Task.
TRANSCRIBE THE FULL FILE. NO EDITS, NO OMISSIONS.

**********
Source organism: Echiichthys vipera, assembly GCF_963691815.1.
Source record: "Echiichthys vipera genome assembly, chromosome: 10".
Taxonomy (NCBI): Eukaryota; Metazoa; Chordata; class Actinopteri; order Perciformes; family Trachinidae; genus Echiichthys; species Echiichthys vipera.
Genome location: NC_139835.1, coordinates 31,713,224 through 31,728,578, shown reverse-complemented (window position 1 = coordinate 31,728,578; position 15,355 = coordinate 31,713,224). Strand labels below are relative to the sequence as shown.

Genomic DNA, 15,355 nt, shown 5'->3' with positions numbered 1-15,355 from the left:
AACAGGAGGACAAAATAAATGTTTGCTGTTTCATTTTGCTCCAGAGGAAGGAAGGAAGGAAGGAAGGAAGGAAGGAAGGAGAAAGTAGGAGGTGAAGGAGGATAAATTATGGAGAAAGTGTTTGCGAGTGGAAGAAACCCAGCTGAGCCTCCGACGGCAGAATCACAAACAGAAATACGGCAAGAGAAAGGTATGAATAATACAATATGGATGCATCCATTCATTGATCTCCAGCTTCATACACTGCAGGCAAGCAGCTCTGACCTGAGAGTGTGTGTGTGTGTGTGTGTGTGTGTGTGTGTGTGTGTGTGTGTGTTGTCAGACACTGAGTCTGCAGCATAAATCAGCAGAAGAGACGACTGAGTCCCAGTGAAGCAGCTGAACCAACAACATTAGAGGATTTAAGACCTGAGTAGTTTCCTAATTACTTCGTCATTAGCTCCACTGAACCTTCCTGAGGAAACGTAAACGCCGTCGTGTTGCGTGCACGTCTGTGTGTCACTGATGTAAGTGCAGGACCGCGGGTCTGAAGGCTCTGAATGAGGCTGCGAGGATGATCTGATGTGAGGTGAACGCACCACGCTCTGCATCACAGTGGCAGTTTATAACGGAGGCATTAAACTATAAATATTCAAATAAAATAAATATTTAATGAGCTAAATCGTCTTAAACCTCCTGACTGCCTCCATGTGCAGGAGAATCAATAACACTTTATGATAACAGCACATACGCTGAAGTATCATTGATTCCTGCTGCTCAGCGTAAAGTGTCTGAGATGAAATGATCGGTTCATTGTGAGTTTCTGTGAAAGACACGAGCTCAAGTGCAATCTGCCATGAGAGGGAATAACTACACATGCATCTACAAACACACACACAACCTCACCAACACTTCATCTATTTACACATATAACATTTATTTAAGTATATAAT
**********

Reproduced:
Source organism: Echiichthys vipera, assembly GCF_963691815.1.
Source record: "Echiichthys vipera genome assembly, chromosome: 10".
Taxonomy (NCBI): Eukaryota; Metazoa; Chordata; class Actinopteri; order Perciformes; family Trachinidae; genus Echiichthys; species Echiichthys vipera.
Genome location: NC_139835.1, coordinates 31,713,224 through 31,728,578, shown reverse-complemented (window position 1 = coordinate 31,728,578; position 15,355 = coordinate 31,713,224). Strand labels below are relative to the sequence as shown.

Genomic DNA, 15,355 nt, shown 5'->3' with positions numbered 1-15,355 from the left:
AACAGGAGGACAAAATAAATGTTTGCTGTTTCATTTTGCTCCAGAGGAAGGAAGGAAGGAAGGAAGGAAGGAAGGAAGGAGAAAGTAGGAGGTGAAGGAGGATAAATTATGGAGAAAGTGTTTGCGAGTGGAAGAAACCCAGCTGAGCCTCCGACGGCAGAATCACAAACAGAAATACGGCAAGAGAAAGGTATGAATAATACAATATGGATGCATCCATTCATTGATCTCCAGCTTCATACACTGCAGGCAAGCAGCTCTGACCTGAGAGTGTGTGTGTGTGTGTGTGTGTGTGTGTGTGTGTGTGTGTGTGTGTTGTCAGACACTGAGTCTGCAGCATAAATCAGCAGAAGAGACGACTGAGTCCCAGTGAAGCAGCTGAACCAACAACATTAGAGGATTTAAGACCTGAGTAGTTTCCTAATTACTTCGTCATTAGCTCCACTGAACCTTCCTGAGGAAACGTAAACGCCGTCGTGTTGCGTGCACGTCTGTGTGTCACTGATGTAAGTGCAGGACCGCGGGTCTGAAGGCTCTGAATGAGGCTGCGAGGATGATCTGATGTGAGGTGAACGCACCACGCTCTGCATCACAGTGGCAGTTTATAACGGAGGCATTAAACTATAAATATTCAAATAAAATAAATATTTAATGAGCTAAATCGTCTTAAACCTCCTGACTGCCTCCATGTGCAGGAGAATCAATAACACTTTATGATAACAGCACATACGCTGAAGTATCATTGATTCCTGCTGCTCAGCGTAAAGTGTCTGAGATGAAATGATCGGTTCATTGTGAGTTTCTGTGAAAGACACGAGCTCAAGTGCAATCTGCCATGAGAGGGAATAACTACACATGCATCTACAAACACACACACAACCTCACCAACACTTCATCTATTTACACATATAACATTTATTTAAGTATATAAT